Former Andover Town Employee Pays $9,000 State Ethics Fine For Accepting $17,500

Former Andover Youth Services Assistant Director Glenn Wilson paid a $9,000 fine for violating state ethics laws by receiving money from a nonprofit related to his employment and because of his position as a town employee.

The state Ethics Commission said Tuesday Wilson signed an agreement, admitting to the violations and he waived his right to a hearing.

According to the Commission, in 2016, Wilson and Andover Youth Services Director William Fahey met with the president of the private nonprofit Hurston Family Foundation, who proposed the foundation would provide funding for Andover Youth Services for building maintenance, programming and staff. Subsequently, it was agreed Hurston Family Foundation would send the money to another private nonprofit, Andover Youth Foundation, which would in turn pay Andover Youth Services.

The first donation in May 2016, earmarked $3,000 for payments of $500 each to Wilson, Fahey, and four other Andover Youth Services staff. Through 2020, Hurston Family Foundation made nine additional donations via Andover Youth Foundation to Andover Youth Services, all of which included private compensation for Andover Youth Services staff.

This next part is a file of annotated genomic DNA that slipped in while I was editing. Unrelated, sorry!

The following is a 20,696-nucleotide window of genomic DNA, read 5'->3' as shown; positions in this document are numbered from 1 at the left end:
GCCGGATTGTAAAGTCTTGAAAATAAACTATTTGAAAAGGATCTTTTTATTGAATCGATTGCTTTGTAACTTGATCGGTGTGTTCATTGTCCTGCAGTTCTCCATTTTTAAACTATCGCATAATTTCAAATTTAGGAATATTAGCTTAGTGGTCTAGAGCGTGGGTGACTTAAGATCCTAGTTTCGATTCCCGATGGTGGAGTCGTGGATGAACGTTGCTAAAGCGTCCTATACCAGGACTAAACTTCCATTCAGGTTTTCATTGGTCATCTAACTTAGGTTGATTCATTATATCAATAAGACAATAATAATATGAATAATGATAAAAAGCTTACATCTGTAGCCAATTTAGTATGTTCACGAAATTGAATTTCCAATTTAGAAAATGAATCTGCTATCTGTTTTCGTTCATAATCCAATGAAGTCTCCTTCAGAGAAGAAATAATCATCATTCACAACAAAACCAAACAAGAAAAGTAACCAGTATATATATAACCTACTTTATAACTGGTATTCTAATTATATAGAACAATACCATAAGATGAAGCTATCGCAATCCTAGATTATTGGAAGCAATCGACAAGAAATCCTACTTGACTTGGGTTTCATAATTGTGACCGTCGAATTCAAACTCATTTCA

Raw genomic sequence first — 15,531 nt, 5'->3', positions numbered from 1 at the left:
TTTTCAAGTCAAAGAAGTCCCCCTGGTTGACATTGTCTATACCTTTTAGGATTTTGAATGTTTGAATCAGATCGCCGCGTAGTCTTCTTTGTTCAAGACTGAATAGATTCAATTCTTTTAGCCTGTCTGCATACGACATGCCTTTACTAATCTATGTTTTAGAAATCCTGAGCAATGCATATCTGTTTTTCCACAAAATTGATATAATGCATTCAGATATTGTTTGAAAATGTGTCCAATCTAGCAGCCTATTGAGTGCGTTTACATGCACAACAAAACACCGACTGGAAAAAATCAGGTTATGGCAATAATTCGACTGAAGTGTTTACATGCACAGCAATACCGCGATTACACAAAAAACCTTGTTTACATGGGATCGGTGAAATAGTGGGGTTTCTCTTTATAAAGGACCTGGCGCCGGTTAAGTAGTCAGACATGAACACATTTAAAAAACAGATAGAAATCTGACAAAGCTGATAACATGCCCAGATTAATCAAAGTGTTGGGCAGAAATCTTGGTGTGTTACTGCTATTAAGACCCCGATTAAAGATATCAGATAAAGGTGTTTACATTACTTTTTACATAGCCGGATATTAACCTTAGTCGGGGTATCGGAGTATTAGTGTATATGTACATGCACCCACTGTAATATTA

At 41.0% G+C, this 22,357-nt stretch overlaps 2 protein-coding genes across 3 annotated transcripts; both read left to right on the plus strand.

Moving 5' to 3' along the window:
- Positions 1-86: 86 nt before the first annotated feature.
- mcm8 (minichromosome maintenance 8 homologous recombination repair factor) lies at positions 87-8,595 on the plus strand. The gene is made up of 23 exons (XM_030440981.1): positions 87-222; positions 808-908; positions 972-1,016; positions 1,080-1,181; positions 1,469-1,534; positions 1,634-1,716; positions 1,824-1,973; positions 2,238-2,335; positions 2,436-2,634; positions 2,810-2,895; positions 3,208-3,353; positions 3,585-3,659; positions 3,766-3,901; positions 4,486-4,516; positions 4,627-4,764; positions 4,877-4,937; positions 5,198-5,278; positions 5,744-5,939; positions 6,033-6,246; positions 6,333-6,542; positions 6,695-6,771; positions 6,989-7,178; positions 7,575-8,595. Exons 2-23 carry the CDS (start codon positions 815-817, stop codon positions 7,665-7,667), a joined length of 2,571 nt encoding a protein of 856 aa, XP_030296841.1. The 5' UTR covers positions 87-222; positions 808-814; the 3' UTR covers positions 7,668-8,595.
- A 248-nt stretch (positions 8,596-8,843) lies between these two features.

From 2016 through 2021, Wilson received a total of 10 payments of private compensation amounting to at least $17,500.

The Ethics Commission contends Wilson’s receipt of private compensation relating to his town employment violated the conflict-of-interest law’s prohibition against municipal employees receiving compensation from anyone other than the town when the town is involved or has a direct and substantial interest.

Where Wilson was paid for or because of his public position, the state said, he also violated the law’s prohibition against public employees receiving anything of substantial value, unless authorized by law or regulation.

The state said, for each of these nine additional donations, Wilson edited Fahey’s letters to Hurston Family Foundation describing how the money would be allocated and listing specific “merit pay” payments to full-time Andover Youth Services staff identified by their names and public job titles, including himself, and submitted the letters using his town email account.

By editing the letters and emailing them through the town, the state said, Wilson violated the conflict-of-interest law by using his official position to obtain “substantially valuable unwarranted privileges.”

Comments are closed.